“This year renewed our commitment to a precision health research strategy with meaningful benefits for patients. It aims at putting the patient at the centre of our application-targeted research and establishing integrated bed-to-bench-to-bed processes for our projects. Its dedicated teams of multidisciplinary researchers strive for excellence, generating relevant knowledge linked to immune related diseases and cancer. Our activities are constantly evolving and facing up to the future challenges of biomedical research, taking advantage of unique opportunities to improve the application of diagnostics and therapeutics with the long-term goal of preventing disease,” Ulf Nehrbass, CEO.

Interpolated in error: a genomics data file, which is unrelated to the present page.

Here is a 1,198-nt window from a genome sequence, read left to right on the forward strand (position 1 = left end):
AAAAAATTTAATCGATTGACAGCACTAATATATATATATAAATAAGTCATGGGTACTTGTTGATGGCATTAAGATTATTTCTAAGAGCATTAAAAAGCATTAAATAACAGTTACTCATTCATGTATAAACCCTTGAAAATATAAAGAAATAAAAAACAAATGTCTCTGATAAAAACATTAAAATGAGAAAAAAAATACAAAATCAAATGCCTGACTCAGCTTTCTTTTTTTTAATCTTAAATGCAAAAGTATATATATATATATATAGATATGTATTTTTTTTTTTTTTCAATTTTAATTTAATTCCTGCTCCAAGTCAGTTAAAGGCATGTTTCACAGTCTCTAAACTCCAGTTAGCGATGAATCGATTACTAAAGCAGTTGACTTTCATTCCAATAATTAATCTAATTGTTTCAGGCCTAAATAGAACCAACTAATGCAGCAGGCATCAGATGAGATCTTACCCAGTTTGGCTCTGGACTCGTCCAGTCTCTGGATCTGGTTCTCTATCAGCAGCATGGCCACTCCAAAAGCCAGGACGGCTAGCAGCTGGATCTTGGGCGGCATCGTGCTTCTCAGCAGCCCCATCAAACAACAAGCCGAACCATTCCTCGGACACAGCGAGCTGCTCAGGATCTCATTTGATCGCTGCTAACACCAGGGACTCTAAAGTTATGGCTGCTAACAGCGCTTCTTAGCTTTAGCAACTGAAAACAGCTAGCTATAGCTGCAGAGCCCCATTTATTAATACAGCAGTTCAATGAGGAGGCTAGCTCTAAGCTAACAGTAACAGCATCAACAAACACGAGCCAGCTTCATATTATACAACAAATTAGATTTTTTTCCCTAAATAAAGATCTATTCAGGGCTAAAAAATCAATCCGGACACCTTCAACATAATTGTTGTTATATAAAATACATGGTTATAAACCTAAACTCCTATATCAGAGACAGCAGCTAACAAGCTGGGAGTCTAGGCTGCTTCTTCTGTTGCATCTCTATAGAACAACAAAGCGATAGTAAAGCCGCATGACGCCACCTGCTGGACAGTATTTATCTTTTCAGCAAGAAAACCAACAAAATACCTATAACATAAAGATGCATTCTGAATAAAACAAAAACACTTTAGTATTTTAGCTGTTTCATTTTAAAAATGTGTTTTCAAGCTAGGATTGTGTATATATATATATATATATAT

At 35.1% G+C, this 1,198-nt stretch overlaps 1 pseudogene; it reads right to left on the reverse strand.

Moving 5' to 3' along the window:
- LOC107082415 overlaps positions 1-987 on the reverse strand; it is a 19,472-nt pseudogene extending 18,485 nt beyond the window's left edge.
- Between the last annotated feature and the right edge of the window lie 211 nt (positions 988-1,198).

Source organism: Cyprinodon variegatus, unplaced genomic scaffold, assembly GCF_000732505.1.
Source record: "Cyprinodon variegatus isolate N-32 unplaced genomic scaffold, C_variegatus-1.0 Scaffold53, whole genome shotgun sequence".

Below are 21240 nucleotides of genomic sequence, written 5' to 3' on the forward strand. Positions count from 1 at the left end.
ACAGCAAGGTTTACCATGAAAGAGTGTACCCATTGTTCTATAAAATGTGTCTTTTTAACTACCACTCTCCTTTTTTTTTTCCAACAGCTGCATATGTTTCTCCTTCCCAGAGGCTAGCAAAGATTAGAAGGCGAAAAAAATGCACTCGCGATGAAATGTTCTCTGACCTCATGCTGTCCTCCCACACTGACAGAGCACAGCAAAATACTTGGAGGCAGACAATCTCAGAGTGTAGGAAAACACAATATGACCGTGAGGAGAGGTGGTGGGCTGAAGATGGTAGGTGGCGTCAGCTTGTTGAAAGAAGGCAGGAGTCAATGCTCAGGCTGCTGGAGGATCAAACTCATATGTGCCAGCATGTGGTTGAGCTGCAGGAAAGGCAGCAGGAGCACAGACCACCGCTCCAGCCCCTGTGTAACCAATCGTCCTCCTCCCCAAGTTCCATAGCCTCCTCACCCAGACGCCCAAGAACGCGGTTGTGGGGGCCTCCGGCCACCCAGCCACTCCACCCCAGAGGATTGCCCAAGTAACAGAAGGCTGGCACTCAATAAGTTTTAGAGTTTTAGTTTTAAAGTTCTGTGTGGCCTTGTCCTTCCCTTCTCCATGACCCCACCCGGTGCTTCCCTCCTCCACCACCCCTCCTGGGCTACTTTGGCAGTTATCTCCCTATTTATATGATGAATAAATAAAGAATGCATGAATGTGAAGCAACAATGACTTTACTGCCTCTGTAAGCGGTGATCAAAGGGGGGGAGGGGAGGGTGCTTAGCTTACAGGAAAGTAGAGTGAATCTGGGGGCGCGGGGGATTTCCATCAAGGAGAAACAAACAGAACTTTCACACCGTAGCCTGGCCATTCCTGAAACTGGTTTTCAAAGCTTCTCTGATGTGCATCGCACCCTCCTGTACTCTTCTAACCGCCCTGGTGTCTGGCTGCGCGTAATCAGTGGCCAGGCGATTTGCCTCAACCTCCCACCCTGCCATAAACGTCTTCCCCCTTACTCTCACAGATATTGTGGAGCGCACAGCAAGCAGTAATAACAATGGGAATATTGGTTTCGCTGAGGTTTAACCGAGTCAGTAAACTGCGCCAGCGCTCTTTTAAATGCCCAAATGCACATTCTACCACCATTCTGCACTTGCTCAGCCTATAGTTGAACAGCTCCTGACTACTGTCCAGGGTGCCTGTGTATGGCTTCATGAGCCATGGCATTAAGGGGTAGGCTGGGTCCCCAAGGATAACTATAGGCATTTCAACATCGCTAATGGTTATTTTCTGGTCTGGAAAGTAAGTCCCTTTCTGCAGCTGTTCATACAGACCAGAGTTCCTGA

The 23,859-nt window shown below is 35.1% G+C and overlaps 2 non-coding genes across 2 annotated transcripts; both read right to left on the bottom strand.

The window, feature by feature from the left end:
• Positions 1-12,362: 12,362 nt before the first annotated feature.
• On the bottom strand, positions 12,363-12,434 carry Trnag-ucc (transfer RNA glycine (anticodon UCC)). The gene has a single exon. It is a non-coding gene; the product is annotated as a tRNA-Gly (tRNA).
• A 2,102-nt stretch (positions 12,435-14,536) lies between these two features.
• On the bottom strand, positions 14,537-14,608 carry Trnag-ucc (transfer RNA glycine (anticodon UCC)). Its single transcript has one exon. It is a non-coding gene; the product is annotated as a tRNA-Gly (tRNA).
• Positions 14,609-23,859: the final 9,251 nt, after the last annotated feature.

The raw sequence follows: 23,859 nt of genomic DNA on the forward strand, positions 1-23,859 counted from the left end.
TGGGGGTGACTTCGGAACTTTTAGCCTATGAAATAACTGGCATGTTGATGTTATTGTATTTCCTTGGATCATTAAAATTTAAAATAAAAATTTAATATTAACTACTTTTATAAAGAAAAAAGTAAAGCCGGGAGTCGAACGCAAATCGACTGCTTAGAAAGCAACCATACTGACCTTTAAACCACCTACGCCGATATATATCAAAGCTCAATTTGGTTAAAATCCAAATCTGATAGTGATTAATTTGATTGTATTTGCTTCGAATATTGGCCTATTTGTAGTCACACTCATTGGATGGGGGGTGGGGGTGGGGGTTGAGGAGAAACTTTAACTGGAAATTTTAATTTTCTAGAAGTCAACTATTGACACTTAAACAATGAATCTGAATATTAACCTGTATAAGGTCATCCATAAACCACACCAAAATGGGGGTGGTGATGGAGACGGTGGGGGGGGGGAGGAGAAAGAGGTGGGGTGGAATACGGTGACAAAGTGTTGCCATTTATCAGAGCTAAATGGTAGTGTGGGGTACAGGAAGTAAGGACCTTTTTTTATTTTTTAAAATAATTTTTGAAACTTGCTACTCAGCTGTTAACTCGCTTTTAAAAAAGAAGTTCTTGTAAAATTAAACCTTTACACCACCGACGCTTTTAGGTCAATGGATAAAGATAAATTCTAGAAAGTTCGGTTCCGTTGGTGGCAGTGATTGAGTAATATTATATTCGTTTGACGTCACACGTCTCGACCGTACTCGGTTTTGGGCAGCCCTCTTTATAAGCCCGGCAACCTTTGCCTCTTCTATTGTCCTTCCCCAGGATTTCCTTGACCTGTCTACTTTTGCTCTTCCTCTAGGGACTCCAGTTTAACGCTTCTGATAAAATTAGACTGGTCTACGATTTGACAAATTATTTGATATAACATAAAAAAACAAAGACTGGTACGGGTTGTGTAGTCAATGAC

After nearly two years, the COVID-19 pandemic remains a public health concern. Despite the employment of public health measures, such as restriction of movements and gatherings, personal protection, as well as massive vaccination campaigns, the coronavirus is still largely affecting the mortality and morbidity worldwide, including persisting symptoms after the infection.
Since the beginning of the pandemic, the Luxembourg Institute of Health exploited its resources to fight at the forefront of the emergency. Thanks to its dedication, Luxembourg was one of the first countries in the world to implement a large-scale testing programme, offering all of its residents and cross-border workers the opportunity to receive regular free testing on a voluntary basis. The contact tracing data helped LIH researchers reveal that asymptomatic SARS-CoV-2 carriers are likely to be just as infectious as their symptomatic counterparts.